Most interestingly, our recent work has revealed the proximal signal transduction pathways that link FC accumulation to the induction of apoptosis. While the paradigm had been that FC loading of the plasma membrane cause dysfunction of enzymes and transporters in that site, we have found that the critical signaling events take place in the endoplasmic reticulum (ER). In particular, cholesterol loading of the ER membrane induces a classic "ER stress" pathway known as the Unfolded Protein Response (UPR). Through a series of upstream kinases and downstream transcription factors, the UPR induces a large number of genes that attempt to relieve ER stress and, if unsuccessful, to trigger apoptosis. We have utilized mutant mice to show that cholesterol trafficking to the ER is important in macrophage death in atherosclerotic lesions in vivo and that a critical UPR-induced transcription factor is expressed in atherosclerotic lesions. Moreover, using cultured macrophages from mice with null mutations in key UPR genes, we have shown that the UPR plays an important role in FC-induced macrophage apoptosis. In current studies, we are exploring the mechanism in which FC loading of the ER membrane induces the UPR. Moreover, we have conducted a cDNA microarray comparison of gene expression in control and FC-loaded macrophages, which has revealed a set of fascinating genes that are altered by FC accumulation in macrophages. Similar studies using proteomics are planned for the future. Finally, we are using induced mutant mice to study the effect of the UPR on atherosclerosis in vivo.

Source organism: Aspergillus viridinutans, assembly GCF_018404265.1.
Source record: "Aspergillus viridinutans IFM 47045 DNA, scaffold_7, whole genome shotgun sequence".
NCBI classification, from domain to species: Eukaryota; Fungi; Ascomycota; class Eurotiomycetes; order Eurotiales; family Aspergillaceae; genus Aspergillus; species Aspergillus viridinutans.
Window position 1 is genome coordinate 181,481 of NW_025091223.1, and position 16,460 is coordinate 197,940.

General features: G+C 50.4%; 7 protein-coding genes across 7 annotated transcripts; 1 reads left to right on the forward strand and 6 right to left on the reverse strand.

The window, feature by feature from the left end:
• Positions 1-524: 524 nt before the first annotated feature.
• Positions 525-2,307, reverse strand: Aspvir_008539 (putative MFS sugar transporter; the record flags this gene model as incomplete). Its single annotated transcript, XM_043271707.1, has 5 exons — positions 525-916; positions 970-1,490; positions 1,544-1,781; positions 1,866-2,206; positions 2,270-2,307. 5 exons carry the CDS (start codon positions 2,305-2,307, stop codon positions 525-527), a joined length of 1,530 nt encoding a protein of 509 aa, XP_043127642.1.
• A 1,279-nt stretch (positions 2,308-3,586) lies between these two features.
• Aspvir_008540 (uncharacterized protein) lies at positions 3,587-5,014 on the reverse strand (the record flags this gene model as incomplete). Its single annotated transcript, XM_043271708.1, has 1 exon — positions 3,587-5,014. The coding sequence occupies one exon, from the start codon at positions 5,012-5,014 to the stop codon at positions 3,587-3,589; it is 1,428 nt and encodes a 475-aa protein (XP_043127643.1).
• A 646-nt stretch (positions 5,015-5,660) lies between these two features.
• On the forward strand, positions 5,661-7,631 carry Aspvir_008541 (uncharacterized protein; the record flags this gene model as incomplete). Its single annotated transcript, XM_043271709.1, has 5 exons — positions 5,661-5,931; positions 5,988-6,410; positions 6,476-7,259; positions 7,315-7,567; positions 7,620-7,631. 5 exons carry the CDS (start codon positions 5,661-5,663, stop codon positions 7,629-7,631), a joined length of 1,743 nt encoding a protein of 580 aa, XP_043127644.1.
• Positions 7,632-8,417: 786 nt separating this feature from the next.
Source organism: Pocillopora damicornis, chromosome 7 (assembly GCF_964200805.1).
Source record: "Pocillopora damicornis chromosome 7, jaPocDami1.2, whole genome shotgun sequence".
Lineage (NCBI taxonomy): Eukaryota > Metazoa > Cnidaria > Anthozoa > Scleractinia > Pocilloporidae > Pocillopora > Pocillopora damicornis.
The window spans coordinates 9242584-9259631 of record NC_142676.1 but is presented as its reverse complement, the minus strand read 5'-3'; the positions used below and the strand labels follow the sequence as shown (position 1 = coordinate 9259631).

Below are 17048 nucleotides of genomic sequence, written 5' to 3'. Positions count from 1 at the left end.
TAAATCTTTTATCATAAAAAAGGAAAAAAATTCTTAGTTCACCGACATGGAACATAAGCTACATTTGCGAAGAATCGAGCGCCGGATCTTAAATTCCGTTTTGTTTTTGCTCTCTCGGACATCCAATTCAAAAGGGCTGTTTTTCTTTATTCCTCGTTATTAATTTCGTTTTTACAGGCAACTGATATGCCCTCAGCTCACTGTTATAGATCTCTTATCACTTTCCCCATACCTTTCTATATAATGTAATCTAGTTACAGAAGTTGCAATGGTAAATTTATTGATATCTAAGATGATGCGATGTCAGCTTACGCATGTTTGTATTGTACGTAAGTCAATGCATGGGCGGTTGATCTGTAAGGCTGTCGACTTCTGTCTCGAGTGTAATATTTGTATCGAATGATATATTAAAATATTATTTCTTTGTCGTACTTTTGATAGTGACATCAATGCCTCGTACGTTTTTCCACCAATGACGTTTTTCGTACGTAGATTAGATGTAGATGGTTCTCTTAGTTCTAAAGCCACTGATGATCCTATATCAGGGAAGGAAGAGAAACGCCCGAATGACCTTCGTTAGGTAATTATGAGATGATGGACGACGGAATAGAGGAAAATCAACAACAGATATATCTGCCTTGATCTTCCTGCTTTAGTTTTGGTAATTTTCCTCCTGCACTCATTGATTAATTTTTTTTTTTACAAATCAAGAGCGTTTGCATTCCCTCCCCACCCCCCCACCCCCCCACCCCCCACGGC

Macrophage cholesterol loading triggers another cell signaling pathway that leads to the accelerated degradation of an important cell-surface molecule-ABCA1-involved in cholesterol efflux from cells. Current studies are directed at elucidating the protein degradation pathway involved in this event and how this pathway is induced by cholesterol loading. There is evidence to suggest that this intracellular protein degradation pathway is somehow related to the UPR (see above).